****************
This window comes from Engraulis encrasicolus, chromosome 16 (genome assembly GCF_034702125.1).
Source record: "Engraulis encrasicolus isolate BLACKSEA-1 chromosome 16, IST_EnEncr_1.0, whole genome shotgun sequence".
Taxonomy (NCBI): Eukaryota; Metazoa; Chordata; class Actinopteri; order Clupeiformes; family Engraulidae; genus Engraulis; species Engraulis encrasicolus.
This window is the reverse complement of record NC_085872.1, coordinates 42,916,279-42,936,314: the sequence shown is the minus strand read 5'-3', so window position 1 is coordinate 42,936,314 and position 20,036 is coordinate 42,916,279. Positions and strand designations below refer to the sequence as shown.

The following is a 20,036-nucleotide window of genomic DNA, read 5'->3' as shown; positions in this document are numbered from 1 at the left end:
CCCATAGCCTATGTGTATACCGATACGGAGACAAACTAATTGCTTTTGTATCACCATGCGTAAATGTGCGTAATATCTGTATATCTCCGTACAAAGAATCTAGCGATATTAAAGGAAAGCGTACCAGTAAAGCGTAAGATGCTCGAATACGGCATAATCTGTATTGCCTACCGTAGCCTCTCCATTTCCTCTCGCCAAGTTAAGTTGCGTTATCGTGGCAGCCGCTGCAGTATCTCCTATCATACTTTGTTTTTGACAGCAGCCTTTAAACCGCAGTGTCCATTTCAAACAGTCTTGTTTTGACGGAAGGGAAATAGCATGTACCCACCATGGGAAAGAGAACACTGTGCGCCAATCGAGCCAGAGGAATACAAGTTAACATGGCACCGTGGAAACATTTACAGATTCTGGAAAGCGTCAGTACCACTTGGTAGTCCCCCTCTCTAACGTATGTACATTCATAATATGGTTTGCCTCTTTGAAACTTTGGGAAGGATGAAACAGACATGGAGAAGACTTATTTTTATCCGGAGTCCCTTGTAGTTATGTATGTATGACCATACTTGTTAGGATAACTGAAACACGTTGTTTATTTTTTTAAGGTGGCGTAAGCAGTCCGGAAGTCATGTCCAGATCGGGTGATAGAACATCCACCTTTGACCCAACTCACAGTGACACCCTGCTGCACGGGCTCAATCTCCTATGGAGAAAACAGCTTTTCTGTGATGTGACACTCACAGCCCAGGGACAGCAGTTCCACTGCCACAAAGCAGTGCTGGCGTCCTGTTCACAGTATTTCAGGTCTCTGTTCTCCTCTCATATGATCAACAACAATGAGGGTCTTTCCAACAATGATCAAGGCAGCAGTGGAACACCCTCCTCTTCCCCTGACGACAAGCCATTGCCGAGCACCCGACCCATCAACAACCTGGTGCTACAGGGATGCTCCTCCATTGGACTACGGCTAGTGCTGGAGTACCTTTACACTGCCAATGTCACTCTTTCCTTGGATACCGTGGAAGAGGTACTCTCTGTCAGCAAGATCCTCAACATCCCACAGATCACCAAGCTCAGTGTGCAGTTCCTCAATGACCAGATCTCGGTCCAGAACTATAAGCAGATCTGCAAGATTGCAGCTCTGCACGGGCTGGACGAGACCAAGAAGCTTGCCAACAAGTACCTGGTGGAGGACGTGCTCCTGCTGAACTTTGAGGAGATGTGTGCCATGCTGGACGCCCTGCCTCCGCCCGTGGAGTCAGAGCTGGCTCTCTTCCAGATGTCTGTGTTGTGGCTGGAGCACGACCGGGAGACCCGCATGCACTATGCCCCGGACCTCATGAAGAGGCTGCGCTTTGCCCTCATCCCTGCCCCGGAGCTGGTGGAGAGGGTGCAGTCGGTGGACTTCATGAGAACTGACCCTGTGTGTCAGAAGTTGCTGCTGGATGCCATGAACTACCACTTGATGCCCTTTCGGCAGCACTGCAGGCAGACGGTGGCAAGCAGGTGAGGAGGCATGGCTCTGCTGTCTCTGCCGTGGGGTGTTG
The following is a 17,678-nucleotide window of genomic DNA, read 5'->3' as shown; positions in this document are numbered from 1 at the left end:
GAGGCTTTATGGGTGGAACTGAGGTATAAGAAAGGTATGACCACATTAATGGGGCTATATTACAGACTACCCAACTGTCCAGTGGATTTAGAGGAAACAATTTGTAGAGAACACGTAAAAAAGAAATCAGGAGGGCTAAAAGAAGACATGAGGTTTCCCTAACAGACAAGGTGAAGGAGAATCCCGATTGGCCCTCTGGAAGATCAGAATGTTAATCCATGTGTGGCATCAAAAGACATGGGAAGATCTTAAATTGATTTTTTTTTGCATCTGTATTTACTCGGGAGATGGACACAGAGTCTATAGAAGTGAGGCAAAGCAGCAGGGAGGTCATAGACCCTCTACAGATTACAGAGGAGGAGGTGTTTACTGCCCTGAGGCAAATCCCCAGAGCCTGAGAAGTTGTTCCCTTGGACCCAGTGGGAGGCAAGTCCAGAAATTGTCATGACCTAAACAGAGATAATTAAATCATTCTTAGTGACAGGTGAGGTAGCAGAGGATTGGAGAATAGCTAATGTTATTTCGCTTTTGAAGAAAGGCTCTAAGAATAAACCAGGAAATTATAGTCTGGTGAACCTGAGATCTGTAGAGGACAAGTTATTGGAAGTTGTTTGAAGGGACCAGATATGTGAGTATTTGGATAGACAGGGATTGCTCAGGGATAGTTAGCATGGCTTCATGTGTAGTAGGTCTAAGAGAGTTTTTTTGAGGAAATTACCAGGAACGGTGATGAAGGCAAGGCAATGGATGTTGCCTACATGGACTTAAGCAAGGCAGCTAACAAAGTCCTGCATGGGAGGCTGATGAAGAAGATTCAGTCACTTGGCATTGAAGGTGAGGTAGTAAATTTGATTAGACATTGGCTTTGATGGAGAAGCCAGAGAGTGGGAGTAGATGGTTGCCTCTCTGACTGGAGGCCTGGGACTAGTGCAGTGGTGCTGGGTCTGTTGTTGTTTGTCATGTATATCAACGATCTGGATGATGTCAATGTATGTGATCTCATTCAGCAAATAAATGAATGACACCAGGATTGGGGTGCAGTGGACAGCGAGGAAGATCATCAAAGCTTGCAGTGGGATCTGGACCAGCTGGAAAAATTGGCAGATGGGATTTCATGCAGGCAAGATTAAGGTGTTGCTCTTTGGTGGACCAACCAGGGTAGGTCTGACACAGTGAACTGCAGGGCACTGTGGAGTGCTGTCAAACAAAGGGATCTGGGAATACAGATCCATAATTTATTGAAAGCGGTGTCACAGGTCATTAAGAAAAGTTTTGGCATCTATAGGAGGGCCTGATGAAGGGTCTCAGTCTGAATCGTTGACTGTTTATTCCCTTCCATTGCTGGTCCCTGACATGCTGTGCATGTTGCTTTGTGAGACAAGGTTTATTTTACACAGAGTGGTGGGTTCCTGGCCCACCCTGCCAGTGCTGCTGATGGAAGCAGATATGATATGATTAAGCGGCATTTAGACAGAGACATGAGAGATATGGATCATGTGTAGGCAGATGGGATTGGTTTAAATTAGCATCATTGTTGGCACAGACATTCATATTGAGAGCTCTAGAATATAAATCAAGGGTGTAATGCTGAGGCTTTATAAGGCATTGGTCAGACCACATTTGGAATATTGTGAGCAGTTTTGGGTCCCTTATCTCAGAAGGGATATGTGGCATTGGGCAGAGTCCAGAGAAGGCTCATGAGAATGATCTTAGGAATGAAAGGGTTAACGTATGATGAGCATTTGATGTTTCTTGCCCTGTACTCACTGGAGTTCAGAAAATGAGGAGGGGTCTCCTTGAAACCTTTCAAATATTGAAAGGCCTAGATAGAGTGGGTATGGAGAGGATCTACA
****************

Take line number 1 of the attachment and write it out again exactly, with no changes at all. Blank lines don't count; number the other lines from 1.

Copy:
This window comes from Engraulis encrasicolus, chromosome 16 (genome assembly GCF_034702125.1).